The internet is always alive with the #FreeBritney campaign, but no more so than this past week when Framing Britney Spears, a new New York Times documentary, aired. Megan Cassidy examines the renewed spotlight the doc cast on Ms Britney Jean…[restrict]
What’s most powerful about the Framing Britney Spears documentary is that there are no ‘startling revelations’ or exposés. In fact, at best, we’ve been passively observing this story for years. At worst, we’ve contributed to the jokes, bought the magazines, and shared the ‘If Britney can get through 2007…’ memes.
The recent New York Times documentary is simply a retelling, a presentation of the facts that forces us to reframe the story and more importantly, our reaction to it.
For those who need a quick catch up: Framing Britney Spears spotlights the #FreeBritney movement and examines the 13 year conservatorship that grants Britney’s father, Jamie Spears, with whom she has a strained relationship, total control of her estate (and until 2019, her personal affairs).
We see a woman clearly traumatised by her own fame, as the film traces her journey from polite, Southern-sweet child star, through to her very public breakdown in 2007 and the subsequent conservatorship that has been in place, as Harper’s Bazaar points out, for ‘almost half’ of her decades-long career.
That’s the thing – the purpose of a conservatorship is to protect those considered mentally and/or physically unfit to manage their own affairs. But since her ‘comeback’ in 2008, just one year after hospitalisation and rehab, Britney has maintained a gruelling work schedule including multiple album releases, world tours, and two Las Vegas residencies. Not to mention lingerie and perfume lines which encourage fans to ‘choose your own destiny’.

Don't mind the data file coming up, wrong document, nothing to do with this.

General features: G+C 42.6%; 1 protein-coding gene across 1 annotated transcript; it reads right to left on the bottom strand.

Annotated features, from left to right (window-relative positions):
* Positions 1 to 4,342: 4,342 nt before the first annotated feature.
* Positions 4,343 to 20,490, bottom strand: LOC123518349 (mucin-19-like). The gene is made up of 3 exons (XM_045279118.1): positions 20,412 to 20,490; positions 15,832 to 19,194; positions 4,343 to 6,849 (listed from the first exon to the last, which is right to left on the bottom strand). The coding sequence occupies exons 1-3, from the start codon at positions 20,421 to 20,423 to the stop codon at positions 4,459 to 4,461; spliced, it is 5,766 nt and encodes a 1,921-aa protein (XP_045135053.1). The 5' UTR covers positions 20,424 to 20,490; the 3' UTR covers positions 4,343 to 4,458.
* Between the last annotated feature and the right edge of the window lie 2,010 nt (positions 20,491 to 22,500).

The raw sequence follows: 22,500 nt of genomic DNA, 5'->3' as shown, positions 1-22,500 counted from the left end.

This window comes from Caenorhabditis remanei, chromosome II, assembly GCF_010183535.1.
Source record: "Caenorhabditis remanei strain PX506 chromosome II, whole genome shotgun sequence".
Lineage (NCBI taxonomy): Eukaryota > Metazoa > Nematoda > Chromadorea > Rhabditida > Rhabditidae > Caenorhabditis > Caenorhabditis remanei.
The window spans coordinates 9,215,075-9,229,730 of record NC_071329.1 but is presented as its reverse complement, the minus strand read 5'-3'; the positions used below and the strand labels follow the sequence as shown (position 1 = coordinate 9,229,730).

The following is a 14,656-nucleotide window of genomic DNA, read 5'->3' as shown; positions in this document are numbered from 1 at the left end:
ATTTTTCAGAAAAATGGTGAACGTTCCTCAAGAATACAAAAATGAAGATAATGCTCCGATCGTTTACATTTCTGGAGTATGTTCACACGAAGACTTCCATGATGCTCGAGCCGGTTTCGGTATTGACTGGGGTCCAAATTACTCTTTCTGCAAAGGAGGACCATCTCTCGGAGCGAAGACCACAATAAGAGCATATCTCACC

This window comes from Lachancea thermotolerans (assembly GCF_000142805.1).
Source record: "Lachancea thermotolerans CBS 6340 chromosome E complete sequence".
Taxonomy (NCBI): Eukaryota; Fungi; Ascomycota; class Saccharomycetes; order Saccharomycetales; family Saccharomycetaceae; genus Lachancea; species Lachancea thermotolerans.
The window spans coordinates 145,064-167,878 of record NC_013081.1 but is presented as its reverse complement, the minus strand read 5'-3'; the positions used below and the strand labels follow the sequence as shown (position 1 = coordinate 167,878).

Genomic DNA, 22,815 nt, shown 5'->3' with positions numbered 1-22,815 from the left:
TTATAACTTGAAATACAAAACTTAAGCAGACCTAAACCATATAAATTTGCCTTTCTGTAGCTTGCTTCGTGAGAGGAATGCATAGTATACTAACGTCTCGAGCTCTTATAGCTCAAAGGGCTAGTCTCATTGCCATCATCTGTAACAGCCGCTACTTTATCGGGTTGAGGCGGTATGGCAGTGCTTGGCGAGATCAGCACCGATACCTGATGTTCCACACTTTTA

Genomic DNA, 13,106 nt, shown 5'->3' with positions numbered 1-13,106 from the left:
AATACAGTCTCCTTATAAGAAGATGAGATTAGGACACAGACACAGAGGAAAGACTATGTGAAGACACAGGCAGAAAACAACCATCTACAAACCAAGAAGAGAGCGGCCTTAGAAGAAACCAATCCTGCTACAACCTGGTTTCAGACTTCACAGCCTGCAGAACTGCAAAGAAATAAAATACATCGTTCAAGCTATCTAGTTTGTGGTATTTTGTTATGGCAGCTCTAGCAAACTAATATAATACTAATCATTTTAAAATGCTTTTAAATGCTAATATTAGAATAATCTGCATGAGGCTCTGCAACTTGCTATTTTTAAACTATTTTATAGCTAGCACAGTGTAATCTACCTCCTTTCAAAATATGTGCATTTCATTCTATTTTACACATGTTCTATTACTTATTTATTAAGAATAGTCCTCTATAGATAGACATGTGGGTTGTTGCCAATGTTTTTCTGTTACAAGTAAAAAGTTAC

In 2018, Britney’s court appointed co-conservator, Andrew Wallet, requested (and was granted) an eye-watering raise, citing a ‘lucrative’ few years for Britney’s estate. Wallet subsequently resigned when Britney’s 2019 highly-bankable Las Vegas residency was cancelled.
Britney’s conservatorship is a profitable business.
The cruel irony is that once a conservatorship is put in place, the burden of proof is on the conservatee (in this case, Britney) to prove it’s no longer necessary. Despite numerous pleas from Britney to have her father removed as conservator, the court hasn’t budged – and that’s where the #FreeBritney movement comes in. The movement, unsurprisingly labelled a ‘social media hoax’ by Jamie Spears, calls for the terms of the conservatorship to be revisited – with Britney herself seeming to subtly acknowledge and endorse the movement through statements and her own social accounts.
So here we are. Britney Spears is no longer legally her own person. But how did we get here?
Framing Britney Spears blows the lid not just on the conservatorship, but on the dysfunctional culture that brought us to this point. A culture that not only normalised the cruel and misogynistic treatment of a woman in crisis, but idealised it. A culture that made mental health the punch line and a manic episode the money shot.